Clipped Wings

How many couples, a year after having their first child, are still reckoning with that feeling of having one’s wings clipped? With our third child now six months old, I can still sort of feel some nubs on my back, but referring to wings seems far fetched in and of itself. This hemming in, however, does not strike me as being unique to becoming a parent. I suggest it is more generally associated with aging and the various passages one passes through over the years.

In youth, many feel some sense of a wide open future. That openness erodes over time as one chooses a college, signs up for a major, enters a particular vocation, gets married, etc. In each of these choices, “If you choose not to decide you still have made a choice” (I can’t remember who Rush was quoting, I can only remember the song Free Will). By the time a person is even in his thirties he often looks back at his college or high school days as a time of wide open vistas.

Most people, at some meaningful emotional level, experience a real sense of loss as they realize that they are ever more hemmed in by past decisions, that there are fewer and fewer forks in the road ahead, and that the forks are further and further apart. I’d like to propose, however, that this reaction is misplaced, or at the least needs to be displaced over time.

First of all, how many of you know a perpetual college student? Not someone actually in college, but someone who makes choices to continue to live that wide open life that many experience in college? Have you ever met someone like that who is 40 or older? Do their lives seem wide open, fresh with the enjoyment of new experiences? In my experience most who have made their choices in such a way as to ensure their options are always open in the end have been hemmed in by the years as much as those of us who change lots of diapers.

The point is that there is for most people a certain narrowing in that takes place throughout life. The goal, it seems to me, is not to despise or avoid this, but rather to seek to ensure that the narrowing in focuses one ever more on a path of righteousness rather than a path of dissipation. What the particular path is will vary person to person, but the point is simply that we can actually view this narrowing in as a good thing. As we make decisions, we become ever more bound to a particular path. Praise be to God if that path we are bound to helps us in our mortal weakness walk on level ground ever before Him!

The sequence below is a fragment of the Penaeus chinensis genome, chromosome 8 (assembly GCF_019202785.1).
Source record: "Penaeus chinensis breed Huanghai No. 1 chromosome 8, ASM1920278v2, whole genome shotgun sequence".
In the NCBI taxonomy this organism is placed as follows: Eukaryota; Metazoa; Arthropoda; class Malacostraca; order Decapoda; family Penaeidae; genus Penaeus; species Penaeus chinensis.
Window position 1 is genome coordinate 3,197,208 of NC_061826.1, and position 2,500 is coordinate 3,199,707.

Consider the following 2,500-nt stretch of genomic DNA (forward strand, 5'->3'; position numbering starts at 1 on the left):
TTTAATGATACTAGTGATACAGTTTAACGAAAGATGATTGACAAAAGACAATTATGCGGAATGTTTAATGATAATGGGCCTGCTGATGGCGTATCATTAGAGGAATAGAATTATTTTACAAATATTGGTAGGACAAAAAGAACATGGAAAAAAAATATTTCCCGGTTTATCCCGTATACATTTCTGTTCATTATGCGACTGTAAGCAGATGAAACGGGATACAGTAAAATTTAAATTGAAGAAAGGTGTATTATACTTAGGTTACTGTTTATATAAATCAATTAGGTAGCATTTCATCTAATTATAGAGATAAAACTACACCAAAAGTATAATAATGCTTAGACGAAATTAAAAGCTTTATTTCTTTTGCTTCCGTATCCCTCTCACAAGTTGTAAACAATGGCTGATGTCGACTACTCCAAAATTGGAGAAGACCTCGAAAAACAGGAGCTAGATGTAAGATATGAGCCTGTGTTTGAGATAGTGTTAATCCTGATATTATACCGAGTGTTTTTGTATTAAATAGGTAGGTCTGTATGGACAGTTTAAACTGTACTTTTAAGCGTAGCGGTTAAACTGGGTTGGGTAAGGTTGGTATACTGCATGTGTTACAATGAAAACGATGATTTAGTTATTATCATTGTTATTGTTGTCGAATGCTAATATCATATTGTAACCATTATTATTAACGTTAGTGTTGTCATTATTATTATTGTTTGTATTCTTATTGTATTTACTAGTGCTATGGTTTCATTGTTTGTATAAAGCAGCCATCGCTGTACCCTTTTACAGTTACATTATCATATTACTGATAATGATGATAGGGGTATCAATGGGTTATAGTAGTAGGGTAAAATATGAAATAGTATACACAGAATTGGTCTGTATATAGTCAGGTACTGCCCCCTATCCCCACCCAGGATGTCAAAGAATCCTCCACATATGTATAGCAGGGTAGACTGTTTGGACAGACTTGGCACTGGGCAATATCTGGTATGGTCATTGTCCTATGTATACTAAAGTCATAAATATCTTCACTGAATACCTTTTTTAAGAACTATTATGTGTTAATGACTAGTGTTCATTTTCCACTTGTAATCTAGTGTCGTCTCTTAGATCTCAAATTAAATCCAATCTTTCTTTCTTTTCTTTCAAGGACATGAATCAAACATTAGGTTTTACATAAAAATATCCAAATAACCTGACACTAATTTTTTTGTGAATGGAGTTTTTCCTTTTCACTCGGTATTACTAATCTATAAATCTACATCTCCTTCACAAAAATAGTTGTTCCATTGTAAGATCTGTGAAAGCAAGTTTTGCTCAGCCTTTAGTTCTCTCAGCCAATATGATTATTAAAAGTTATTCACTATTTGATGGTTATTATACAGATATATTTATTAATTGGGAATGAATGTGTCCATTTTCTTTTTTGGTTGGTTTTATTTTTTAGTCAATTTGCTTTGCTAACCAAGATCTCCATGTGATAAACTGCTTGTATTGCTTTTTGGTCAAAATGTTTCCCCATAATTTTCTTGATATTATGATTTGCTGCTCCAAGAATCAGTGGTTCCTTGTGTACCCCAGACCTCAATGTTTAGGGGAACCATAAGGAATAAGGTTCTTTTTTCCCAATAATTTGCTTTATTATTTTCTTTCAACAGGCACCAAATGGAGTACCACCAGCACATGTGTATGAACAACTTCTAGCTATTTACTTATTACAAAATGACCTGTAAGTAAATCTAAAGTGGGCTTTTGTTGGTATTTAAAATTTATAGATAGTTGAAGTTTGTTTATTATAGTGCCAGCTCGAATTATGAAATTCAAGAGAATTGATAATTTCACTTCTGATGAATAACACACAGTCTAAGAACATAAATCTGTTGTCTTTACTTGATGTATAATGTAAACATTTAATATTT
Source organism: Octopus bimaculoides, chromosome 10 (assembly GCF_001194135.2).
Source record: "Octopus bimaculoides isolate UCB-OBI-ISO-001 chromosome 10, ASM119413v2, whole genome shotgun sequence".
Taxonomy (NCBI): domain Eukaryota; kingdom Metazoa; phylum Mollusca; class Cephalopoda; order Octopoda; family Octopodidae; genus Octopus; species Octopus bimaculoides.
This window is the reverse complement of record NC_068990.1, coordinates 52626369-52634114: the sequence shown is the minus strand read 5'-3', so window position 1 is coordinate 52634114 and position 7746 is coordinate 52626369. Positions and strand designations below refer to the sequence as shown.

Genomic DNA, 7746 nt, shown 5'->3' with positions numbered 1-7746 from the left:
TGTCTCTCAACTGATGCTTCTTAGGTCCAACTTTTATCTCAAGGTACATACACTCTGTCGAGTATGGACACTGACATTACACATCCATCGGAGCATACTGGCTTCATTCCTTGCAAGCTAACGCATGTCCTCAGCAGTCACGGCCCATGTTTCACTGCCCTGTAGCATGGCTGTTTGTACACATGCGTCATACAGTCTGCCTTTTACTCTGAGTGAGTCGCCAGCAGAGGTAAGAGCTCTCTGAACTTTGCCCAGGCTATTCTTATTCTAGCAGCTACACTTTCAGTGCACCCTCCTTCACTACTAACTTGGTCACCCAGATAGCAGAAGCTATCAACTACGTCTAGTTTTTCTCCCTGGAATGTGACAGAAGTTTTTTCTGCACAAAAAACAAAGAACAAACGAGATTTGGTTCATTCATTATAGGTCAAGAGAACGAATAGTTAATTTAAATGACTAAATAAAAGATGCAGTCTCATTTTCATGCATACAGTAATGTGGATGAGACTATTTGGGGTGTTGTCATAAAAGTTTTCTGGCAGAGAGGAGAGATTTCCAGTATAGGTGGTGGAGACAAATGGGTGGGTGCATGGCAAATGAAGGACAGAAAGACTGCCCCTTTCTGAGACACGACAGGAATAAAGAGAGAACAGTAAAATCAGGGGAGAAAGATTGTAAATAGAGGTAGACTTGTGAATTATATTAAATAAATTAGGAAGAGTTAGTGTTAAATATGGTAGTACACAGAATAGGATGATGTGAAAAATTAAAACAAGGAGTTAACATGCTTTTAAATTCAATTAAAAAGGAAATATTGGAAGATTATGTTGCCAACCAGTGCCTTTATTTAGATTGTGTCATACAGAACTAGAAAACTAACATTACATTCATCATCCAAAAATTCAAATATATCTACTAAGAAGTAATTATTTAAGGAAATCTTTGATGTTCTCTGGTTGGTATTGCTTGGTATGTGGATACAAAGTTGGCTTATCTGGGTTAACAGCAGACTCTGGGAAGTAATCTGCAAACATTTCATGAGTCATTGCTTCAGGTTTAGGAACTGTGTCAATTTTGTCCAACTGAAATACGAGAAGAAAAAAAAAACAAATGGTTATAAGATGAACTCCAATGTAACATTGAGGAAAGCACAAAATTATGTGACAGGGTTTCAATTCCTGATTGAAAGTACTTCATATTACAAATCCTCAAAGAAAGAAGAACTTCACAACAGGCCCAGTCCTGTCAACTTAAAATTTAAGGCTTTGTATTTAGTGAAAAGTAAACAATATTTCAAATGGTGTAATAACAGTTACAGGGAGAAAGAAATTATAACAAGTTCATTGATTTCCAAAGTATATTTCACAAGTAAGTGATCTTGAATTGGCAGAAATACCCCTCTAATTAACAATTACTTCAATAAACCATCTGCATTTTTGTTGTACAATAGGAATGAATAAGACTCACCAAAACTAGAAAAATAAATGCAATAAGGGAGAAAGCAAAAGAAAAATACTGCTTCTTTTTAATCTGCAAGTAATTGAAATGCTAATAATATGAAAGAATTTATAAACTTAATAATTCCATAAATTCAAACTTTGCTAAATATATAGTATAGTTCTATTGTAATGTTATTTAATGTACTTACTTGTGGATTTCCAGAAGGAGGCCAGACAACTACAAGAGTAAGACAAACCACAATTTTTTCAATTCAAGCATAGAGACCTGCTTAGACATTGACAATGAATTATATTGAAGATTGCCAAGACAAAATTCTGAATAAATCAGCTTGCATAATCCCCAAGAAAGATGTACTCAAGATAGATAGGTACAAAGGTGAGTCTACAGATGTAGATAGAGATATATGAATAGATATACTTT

One can see hints of this at several points in the Bible. Whether in Paul’s admonition that it is better to marry than burn, or in that Ecclesiastes sense of one’s days passing quickly as God keeps us busy with our work and relationships, there is this notion of being bound that serves the purposes of God. Perhaps the focal point of which all this is merely an echo is our being bound to Jesus.

So if you are discouraged by a lack of freedom, when that sense is not coming from chains around your wrists but rather from the normal responsibilities of home, work, or church, perhaps reflect on the blessings of God that can be found in such tedious normalcy. Better to be bound to what seems boring for a time, waiting to experience God’s blessing, than to be open to paths of sin and dissipation.

4 Comments

  1. John
    Jan 23, 2003

    This post has been good for me. In the last year I finished college, had a baby, and enlisted in the Army. It seems at times that I am setting myself into a specific path that cannot be altered, and it can be kinda scary. But I think that you’re right. There is security in knowing that you have meaning; you are doing something. I have friends that are perpetual college dropouts (in and out of school, you know). I don’t envy them.

    Anyway, thanks for the post. I can relate

  2. Presbyterdad
    Jan 23, 2003

    As we mature, we accept certain restrictions to our choices. The choices are still real and out there, we just choose to consider some things off-limits. Some choices are contrary to our sense of who we are, some are out-of-reach financially, some may be immoral.

    I think that we aquire a mature set of values, what’s important in our lives, our priorities. To operate outside these self-imposed limits would do violence to who we are. We would probably not like ourselves and would feel guilt.

    We come to the place where the freedoms of youth, those wide open vistas, are recognized as so many doors to so many prisons. One could say that a responsible, decent life is a prison, but it is far more free and spacious than many other life choices.

  3. jennifer
    Jan 27, 2003

    Ahhh . . . a reminder that Jay almost completed a double major in philosophy and a comment to prove he is his father’s son.

    Seriously, I also relate to your thoughts here on many levels. Thanks for thinking out loud.

  4. Jay
    Jan 28, 2003

    Dad, I like that way of putting it, that choices are still out there, but more and more of them would do violence to our identity as individuals as we age and make successive decisions.